Night of the Eagle
|Night of the Eagle|
British original poster
|Directed by||Sidney Hayers|
|Produced by||Julian Wintle
Samuel Z. Arkoff
|Screenplay by||Charles Beaumont
|Based on||Conjure Wife
by Fritz Leiber
|Music by||William Alwyn|
|Edited by||Ralph Sheldon|
American International Pictures
|Release dates||May 1962
25 April 1962
|Running time||87 min|
Night of the Eagle is a 1962 British horror film directed by Sidney Hayers. The script by Charles Beaumont, Richard Matheson and George Baxt was based upon the 1943 Fritz Leiber novel Conjure Wife. The film was retitled Burn, Witch, Burn! for the US market (not to be confused with the 1932 novel of the same name by Abraham Merritt).
Norman Taylor (Peter Wyngarde) is a psychology professor lecturing about belief systems and superstition. He discovers that his wife, Tansy (Janet Blair), is practising witchcraft. She insists that her charms have been responsible for his rapid advancement in his academic career and for his general well-being. A firm rationalist, Norman is angered by her acceptance of superstition. He forces her to burn all of her magical paraphernalia.
Almost immediately, things start to go wrong: a female student accuses Norman of rape, her boyfriend threatens him with violence, and someone tries to break into the Taylor's home. Tansy, willing to sacrifice her life for her husband's safety, almost drowns herself and is only saved at the last minute by Norman giving in to the practices he despises.
Later, Tansy attacks him with a knife while in a trance, but Norman disarms her and locks her in her room. Her limping walk during the attack gives Norman a clue to the person responsible for his ill luck: university secretary Flora Carr (Margaret Johnston), the wife of Lindsay whose career had stalled in favour of Norman's. Flora uses witchcraft to set fire to the Taylor home with Tansy trapped inside.
Using a form of auditory hypnosis over a loud speaker system, Flora convinces Norman that a giant stone eagle from atop the university chapel has come to life to attack him. Lindsay arrives at the office and turns off the loud speaker, and the illusory eagle vanishes. Tansy escapes her burning home and rejoins her no longer sceptical husband. On their way out of the campus, Lindsay sees the chapel's heavy doors are ajar (left thus by Norman in his "escape" from the eagle), and insists upon securing them despite Flora's protests. As she waits for him, the eagle statue falls from the roof and kills her.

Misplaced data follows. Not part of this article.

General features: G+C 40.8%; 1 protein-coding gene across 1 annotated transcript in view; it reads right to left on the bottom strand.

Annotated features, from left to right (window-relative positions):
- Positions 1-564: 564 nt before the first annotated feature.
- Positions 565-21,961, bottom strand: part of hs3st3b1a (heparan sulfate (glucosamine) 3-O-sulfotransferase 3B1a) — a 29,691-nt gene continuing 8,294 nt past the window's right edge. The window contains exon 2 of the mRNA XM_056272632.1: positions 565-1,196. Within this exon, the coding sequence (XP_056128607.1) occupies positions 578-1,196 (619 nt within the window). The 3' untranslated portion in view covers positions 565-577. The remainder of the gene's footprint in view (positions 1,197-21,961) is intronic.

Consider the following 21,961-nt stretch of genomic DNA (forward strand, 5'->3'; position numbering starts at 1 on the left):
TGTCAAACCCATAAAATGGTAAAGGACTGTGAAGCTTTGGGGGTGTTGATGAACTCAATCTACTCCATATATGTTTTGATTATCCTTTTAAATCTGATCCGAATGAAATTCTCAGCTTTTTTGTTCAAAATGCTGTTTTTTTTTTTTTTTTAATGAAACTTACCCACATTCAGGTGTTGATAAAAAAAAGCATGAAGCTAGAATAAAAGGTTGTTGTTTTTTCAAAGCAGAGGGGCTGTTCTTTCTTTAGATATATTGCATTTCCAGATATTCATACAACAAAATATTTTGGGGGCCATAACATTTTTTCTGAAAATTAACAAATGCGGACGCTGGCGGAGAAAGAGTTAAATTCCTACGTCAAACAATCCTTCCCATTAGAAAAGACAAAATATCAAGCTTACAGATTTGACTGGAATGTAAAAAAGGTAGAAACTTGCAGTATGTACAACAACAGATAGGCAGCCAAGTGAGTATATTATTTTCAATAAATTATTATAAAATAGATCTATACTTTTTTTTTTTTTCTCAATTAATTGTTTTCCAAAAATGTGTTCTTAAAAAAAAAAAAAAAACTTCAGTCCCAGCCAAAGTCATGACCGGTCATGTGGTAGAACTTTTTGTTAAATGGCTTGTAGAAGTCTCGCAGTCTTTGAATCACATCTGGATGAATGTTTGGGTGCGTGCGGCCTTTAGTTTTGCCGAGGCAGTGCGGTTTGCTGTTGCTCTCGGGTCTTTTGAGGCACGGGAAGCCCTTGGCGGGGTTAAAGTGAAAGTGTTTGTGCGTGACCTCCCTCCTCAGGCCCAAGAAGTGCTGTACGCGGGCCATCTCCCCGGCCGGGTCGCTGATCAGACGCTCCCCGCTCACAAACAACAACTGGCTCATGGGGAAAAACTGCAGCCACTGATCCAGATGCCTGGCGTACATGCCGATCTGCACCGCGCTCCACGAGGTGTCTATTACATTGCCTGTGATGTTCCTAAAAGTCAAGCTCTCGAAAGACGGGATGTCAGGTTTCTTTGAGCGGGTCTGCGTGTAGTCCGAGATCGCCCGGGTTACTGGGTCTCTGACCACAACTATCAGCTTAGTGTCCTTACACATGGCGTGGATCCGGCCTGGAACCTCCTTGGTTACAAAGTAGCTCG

Novel and adaptions
Fritz Leiber's Conjure Wife was first published (in shorter form) in 1943 in Unknown magazine and as a single book in 1953. For Night of the Eagle, the New England setting of the novel was changed to rural Britain. Weird Woman (1944, starring Lon Chaney Jr.) and Witches' Brew (1979, starring Teri Garr, Richard Benjamin, and Lana Turner) were also based on Conjure Wife.
Richard Matheson and Charles Beaumont were fans of the novel and wanted to work on something together, so decided to adapt it. They were paid $5,000 each by James H. Nicholson of AIP, who passed the project over to AIP's regular co-producers, Anglo-Amalgamated in England. They agreed to finance, allocating the movie to Independent Artists to produce. Producer Albert Fennell bought in George Baxt to work on the script.
Filming took six weeks. Part of the deal of Anglo-Amalgamated financing was that a star play the lead; Peter Cushing was originally meant to star but decided to make Captain Clegg instead. Musical comedy star Janet Blair came came on board and the male lead was offered to Peter Finch; Finch turned the part down and Peter Wyngarde was cast at the last minute.
While not universally regarded as a classic by critics, Night of the Eagle mostly met and meets with sympathetic reviews: